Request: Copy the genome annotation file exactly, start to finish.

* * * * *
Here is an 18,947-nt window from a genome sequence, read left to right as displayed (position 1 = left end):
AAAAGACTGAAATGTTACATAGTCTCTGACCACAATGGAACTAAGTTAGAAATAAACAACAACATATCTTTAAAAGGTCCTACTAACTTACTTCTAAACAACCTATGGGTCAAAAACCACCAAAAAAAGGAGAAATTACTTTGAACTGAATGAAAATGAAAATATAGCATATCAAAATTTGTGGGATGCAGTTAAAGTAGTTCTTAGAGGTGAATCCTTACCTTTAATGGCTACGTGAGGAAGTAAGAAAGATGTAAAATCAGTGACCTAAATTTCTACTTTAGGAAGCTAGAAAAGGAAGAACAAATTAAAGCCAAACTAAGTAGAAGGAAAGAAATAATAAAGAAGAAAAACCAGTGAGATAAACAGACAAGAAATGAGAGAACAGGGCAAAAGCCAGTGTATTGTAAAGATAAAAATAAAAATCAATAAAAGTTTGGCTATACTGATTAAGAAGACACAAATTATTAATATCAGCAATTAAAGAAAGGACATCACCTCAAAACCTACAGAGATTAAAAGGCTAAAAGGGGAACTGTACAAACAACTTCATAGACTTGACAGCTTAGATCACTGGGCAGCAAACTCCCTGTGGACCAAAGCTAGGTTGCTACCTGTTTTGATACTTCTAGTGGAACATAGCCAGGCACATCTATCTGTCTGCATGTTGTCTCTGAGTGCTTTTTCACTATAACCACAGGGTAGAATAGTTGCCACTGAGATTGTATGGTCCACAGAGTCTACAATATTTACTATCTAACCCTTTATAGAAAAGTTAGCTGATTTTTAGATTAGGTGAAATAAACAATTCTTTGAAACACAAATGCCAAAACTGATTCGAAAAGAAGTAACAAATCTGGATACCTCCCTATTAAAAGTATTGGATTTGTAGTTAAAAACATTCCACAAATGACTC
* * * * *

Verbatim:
Here is an 18,947-nt window from a genome sequence, read left to right as displayed (position 1 = left end):
AAAAGACTGAAATGTTACATAGTCTCTGACCACAATGGAACTAAGTTAGAAATAAACAACAACATATCTTTAAAAGGTCCTACTAACTTACTTCTAAACAACCTATGGGTCAAAAACCACCAAAAAAAGGAGAAATTACTTTGAACTGAATGAAAATGAAAATATAGCATATCAAAATTTGTGGGATGCAGTTAAAGTAGTTCTTAGAGGTGAATCCTTACCTTTAATGGCTACGTGAGGAAGTAAGAAAGATGTAAAATCAGTGACCTAAATTTCTACTTTAGGAAGCTAGAAAAGGAAGAACAAATTAAAGCCAAACTAAGTAGAAGGAAAGAAATAATAAAGAAGAAAAACCAGTGAGATAAACAGACAAGAAATGAGAGAACAGGGCAAAAGCCAGTGTATTGTAAAGATAAAAATAAAAATCAATAAAAGTTTGGCTATACTGATTAAGAAGACACAAATTATTAATATCAGCAATTAAAGAAAGGACATCACCTCAAAACCTACAGAGATTAAAAGGCTAAAAGGGGAACTGTACAAACAACTTCATAGACTTGACAGCTTAGATCACTGGGCAGCAAACTCCCTGTGGACCAAAGCTAGGTTGCTACCTGTTTTGATACTTCTAGTGGAACATAGCCAGGCACATCTATCTGTCTGCATGTTGTCTCTGAGTGCTTTTTCACTATAACCACAGGGTAGAATAGTTGCCACTGAGATTGTATGGTCCACAGAGTCTACAATATTTACTATCTAACCCTTTATAGAAAAGTTAGCTGATTTTTAGATTAGGTGAAATAAACAATTCTTTGAAACACAAATGCCAAAACTGATTCGAAAAGAAGTAACAAATCTGGATACCTCCCTATTAAAAGTATTGGATTTGTAGTTAAAAACATTCCACAAATGACTC